Many Iran-watchers were skeptical, to say the least. The regime was as repressive, anti-Zionist, and supportive of Islamist militancy as it ever was. Even if the Obama diplomats could verifiably totally dismantle the nuclear program, flushing the regime with cash without requiring reform in other areas seemed dangerously foolish. And it took years of diplomatic heavy-lifting for the United States to build consensus among other nations to isolate Iran.

Sanctions may not have finally prevented Iran from stopping its nuclear program, but they were really starting to hurt the regime. After all, it was the pain from those sanctions and isolation that brought Iran to the negotiating table in the first place.

But President Obama sought to allay concerns, insisting he was willing to walk away if the deal wasn’t good. This was quickly disproven.

For example, Iran was permitted to keep some key technology necessary for making a nuclear weapon. While only at lower levels, Iran was permitted to continue enriching uranium, an irreversible blow to what’s left of the nonproliferation regime. We were promised "anytime, anywhere" inspections, but by the time the deal was done, verification, while still hailed as the toughest verification regime in history, still only allows managed access to Iranian sites, and the agreement was written with such ambiguity as to allow the Iranians to continue to insist certain sites remain off limits.

Also, Obama officials, with great messaging discipline, insisted all Iranian malignant activity “unrelated” to the nuclear program, would be addressed in other ways, but excluded from Iran deal negotiations.

What about Iran's illicit missile program? We were told by the lead U.S. negotiator, Wendy Sherman, it would be addressed in some way, even if excluded from the terms of the Iran deal. What about Iran's terrorism? We were told terrorism-related sanctions would remain in place. Even so, John Kerry and Susan Rice admitted that the money from the Iran deal would almost certainly be used to fund Iran's continued terrorism activities.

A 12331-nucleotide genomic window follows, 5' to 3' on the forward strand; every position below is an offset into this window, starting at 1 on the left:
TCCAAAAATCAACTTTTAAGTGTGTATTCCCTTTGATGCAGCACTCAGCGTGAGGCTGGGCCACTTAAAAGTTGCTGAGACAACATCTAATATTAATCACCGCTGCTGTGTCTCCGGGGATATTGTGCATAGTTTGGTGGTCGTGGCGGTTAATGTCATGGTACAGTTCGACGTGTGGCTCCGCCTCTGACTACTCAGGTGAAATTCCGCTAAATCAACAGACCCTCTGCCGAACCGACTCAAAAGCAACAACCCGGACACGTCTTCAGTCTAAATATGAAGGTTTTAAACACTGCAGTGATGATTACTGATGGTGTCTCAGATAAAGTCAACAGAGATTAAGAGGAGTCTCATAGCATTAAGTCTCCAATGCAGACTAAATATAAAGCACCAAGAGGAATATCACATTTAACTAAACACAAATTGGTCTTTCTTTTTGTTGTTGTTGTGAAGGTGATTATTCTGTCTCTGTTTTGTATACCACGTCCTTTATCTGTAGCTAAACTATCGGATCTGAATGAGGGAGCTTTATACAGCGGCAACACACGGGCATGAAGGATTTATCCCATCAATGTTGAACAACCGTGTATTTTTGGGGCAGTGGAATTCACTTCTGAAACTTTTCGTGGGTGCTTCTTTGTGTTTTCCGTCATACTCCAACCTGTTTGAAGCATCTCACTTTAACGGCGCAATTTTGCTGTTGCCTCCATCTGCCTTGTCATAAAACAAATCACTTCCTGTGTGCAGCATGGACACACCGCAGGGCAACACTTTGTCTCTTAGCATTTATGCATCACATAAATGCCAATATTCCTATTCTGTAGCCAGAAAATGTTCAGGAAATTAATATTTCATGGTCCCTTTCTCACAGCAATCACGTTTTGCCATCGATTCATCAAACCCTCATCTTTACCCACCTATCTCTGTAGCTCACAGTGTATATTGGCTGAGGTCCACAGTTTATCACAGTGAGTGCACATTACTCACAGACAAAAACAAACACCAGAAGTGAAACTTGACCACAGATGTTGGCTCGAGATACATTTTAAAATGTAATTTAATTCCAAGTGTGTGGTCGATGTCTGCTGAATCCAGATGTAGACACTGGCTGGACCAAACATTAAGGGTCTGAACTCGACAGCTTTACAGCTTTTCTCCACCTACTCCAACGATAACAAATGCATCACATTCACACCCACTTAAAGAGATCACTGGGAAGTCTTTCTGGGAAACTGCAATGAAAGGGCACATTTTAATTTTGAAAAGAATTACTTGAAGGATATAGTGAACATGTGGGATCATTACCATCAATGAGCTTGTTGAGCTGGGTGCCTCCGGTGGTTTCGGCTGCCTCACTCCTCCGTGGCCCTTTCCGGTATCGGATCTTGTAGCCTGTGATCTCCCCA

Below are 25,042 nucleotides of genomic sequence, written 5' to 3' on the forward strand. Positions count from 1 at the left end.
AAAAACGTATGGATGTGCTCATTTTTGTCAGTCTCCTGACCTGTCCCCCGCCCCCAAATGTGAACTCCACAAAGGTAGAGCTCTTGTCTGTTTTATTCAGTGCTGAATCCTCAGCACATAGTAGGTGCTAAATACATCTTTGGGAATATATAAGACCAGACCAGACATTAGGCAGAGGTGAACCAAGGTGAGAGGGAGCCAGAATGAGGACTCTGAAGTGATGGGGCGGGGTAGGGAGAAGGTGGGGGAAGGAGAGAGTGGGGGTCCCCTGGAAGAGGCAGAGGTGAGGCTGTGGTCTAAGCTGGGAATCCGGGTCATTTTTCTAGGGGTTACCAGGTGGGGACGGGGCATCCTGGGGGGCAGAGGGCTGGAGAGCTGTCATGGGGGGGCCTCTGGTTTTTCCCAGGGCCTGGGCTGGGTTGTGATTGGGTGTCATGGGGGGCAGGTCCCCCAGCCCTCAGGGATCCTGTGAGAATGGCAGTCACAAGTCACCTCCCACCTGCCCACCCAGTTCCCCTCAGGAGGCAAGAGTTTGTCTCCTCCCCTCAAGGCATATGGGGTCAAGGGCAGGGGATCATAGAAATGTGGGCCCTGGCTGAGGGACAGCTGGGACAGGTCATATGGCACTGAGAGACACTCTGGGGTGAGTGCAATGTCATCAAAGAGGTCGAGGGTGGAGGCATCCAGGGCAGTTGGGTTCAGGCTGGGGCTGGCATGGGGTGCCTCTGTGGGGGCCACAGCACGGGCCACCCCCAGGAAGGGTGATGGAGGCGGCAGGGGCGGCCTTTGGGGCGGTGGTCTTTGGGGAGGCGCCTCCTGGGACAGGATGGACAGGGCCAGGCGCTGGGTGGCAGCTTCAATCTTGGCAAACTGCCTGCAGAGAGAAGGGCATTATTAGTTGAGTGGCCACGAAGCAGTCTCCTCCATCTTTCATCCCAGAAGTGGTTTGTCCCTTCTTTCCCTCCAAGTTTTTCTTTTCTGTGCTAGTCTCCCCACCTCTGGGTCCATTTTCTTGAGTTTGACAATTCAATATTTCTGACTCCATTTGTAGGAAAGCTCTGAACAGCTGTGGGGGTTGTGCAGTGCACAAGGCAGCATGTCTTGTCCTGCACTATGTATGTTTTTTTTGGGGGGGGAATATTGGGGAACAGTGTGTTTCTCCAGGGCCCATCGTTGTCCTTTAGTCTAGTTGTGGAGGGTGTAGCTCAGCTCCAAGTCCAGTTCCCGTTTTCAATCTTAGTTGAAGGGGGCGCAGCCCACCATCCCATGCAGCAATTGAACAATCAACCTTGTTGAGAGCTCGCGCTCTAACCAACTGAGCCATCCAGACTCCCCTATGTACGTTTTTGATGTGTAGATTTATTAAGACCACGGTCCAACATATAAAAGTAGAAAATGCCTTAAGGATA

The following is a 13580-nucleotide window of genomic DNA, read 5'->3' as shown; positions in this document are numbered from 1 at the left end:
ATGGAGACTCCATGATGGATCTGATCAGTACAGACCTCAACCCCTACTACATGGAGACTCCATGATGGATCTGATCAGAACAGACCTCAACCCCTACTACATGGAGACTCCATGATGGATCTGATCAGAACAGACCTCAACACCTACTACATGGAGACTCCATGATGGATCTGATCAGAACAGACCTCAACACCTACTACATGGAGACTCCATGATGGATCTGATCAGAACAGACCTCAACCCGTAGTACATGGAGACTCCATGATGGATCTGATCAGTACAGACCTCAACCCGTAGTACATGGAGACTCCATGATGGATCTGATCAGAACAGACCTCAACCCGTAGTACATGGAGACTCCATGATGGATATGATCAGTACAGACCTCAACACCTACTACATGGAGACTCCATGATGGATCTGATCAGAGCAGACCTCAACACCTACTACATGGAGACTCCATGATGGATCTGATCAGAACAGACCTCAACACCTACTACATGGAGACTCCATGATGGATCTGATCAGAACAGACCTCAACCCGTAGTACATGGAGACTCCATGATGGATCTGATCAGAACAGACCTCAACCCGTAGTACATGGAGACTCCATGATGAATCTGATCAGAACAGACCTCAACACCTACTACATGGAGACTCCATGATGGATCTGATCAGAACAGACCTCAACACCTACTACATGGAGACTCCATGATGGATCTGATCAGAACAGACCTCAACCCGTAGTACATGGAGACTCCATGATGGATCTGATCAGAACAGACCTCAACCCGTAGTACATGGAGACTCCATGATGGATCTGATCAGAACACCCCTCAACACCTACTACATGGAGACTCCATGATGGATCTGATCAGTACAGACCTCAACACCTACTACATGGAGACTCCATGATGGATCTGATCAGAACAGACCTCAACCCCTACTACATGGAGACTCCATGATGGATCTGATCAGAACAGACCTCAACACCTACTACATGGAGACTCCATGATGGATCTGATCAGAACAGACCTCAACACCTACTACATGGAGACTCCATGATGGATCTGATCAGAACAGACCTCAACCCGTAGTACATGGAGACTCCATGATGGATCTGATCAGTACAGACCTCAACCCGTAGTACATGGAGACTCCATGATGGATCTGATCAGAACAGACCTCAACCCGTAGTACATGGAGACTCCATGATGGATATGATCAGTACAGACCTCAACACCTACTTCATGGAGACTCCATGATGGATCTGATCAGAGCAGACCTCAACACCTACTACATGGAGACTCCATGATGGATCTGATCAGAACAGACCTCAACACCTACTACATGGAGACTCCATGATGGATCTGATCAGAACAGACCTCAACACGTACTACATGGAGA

So we gave Iran billions of dollars and lifted the sanction for a very narrow deal that would serve only to delay Iran's breakout to militarizing their nuclear abilities by a few months. The Obama administration knew that IRan would use some of those billions to fund terrorism in the region as well as military efforts that threatened American soldiers, but they persisted. They knew that the deal wouldn't block Iran's efforts or stop them from grabbing more hostages, but they persisted. They knew that Iran would continue to do research into ballistic missiles, but they persisted.

I guess it shouldn't surprise us any more that the MSM will ignore or give slight attention to any story that makes the Obama administration look bad. We saw that throughout his presidency. But somehow I keep getting surprised. I would have thought that a story, generated by Politico - not a far-right source, that the Obama administration went light on Hezbollah's support of terrorism and drug dealing, would have generated some interest in the rest of the media. Well, not so much.